7 Expert Tips to Help Employees Stay Safe at Work This Summer
Australia’s leading standards certifier and business risk management specialist, SAI Global offers seven tips to protect outdoor workers against sun- and heat-related incidents.
As temperatures begin to soar, managers and supervisors of outdoor workers will need to assess if their ‘sun safe’ items, such as Ultra Violet (UV) protective clothing, hats, shade cloth and safety sunglasses meet Australian Standards.
Employees operating in direct sunlight face the danger of skin cancer, sun burn, heat exhaustion or accident as a result of fatigue. SAI Global, which developed the Five Ticks StandardsMark, warns that many ‘sun safe’ items in the market fail to meet Australian safety standards, potentially putting employees at risk.
While a long-sleeved shirt may carry an ultraviolet protection factor label, it may not have the ability to absorb UV at the level required for optimal protection. Similarly, an uncertified pair of safety glasses with tint may be labelled to protect from UV rays but may not protect against potential long-term health issues such as cataracts, retina degeneration or cancer. Using products that display a certification mark such as the Five Ticks StandardsMark will provide protection as well as the assurance that the item has been manufactured according to an Australian Standard.
Employees choosing to wear fashion items such as caps and sunglasses in place of certified protection equipment suitable for their working conditions are also at risk. Richard Donarski, Team Leader Health and Safety, Product Services at SAI Global explains that a pair of fashion sunnies may protect the eyes from the sun and glare; however, only certified safety sunnies are guaranteed to keep them safe from harmful UV or debris and flying particles at a work site. Similarly a non-UV rated singlet or top may prevent overheating, but there is the risk of UV skin damage and sunburn.
As Australia’s leading product certification body, SAI Global partners with local and overseas manufacturers to ensure sun-safe and heat-safe products comply with Australian and international quality and safety standards.
Top tips for outdoors workers to stay safe this summer
1. Don’t choose protective items based on appearance or price.
When shopping for sunglasses, the darkness of a lens should not be used to gauge protection from UV rays. The tint is designed to reduce glare. In fact, some clear lenses may provide maximum protection. Buyers are also advised not to make quality judgements based on price. Low-cost sunglasses may be certified to meet Australian Standards, providing maximum protection from UV rays. Also ensure that safety glasses fit properly; ill-fitting glasses can be as dangerous as those that don’t comply with standards.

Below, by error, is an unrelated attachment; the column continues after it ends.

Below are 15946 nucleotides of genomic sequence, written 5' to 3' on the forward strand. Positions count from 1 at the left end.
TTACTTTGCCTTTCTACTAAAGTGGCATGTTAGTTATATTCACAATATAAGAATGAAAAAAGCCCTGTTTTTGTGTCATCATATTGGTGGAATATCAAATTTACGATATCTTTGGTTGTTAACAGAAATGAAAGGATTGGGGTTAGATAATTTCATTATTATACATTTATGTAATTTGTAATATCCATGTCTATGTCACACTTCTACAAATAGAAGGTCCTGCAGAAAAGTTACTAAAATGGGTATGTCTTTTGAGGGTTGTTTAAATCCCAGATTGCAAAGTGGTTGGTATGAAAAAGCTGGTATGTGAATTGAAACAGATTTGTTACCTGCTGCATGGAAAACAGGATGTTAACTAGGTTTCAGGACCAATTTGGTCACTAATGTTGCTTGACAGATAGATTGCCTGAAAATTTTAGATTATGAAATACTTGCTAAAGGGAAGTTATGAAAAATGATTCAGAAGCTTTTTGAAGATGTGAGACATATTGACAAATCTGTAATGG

2. Seek as much shade as possible.
Outdoor workers should seek shaded or covered areas to take breaks. If a shaded area is not accessible, a portable shade with certified UV protective shade cloth should be arranged on site. If possible, try to rotate employees so they are working under the shade at least some of the time.
3. Purchase certified products.
Products must be labelled with an appropriate certification mark, the Australian Standard reference, and should include the name of the organisation, the date it was certified and a certification licence number. Not all products that claim to be certified will meet the appropriate Australian standard. To be safe, look out for the Five Ticks ‘Certified Product’ StandardsMark or enter the Certification Licence number online at http://register.saiglobal.com to source further details.
4. Wear correct clothing.
Outdoor workers are advised to wear a broad-brimmed hat, ideally about 7.5cm that shades the face, ears and neck. If wearing a hard hat or helmet, use a brim attachment or a legionnaire cover to ensure ample protection. Full-length pants and tops are also good for full body protection. Remember different types of fabric provide different protection. Closeness of weave, colour and condition can affect the ability of material to absorb UV rays, so any selection of protective clothing should be preceded by sufficient research.
5. Know when to stop.
Encourage workers to take regular breaks; if a worker feels uneasy at any point, have them step away, find a cool area and hydrate. Also, have them avoid heights or machinery until full recovery.
6. Stay hydrated.
It’s easy to get carried away with a job and forget to hydrate often, resulting in dizziness and difficulty in concentrating or making clear decisions. Workers should ideally carry a water bottle and drink from it at least every 20 minutes.
7. Don’t forget sunscreen.
Outdoor workers should choose a broad spectrum and water resistant sunscreen, applying it generously at least 20 minutes before getting to work. While sunscreens advise reapplication every couple of hours, outdoor workers may need to reapply more frequently due to perspiration.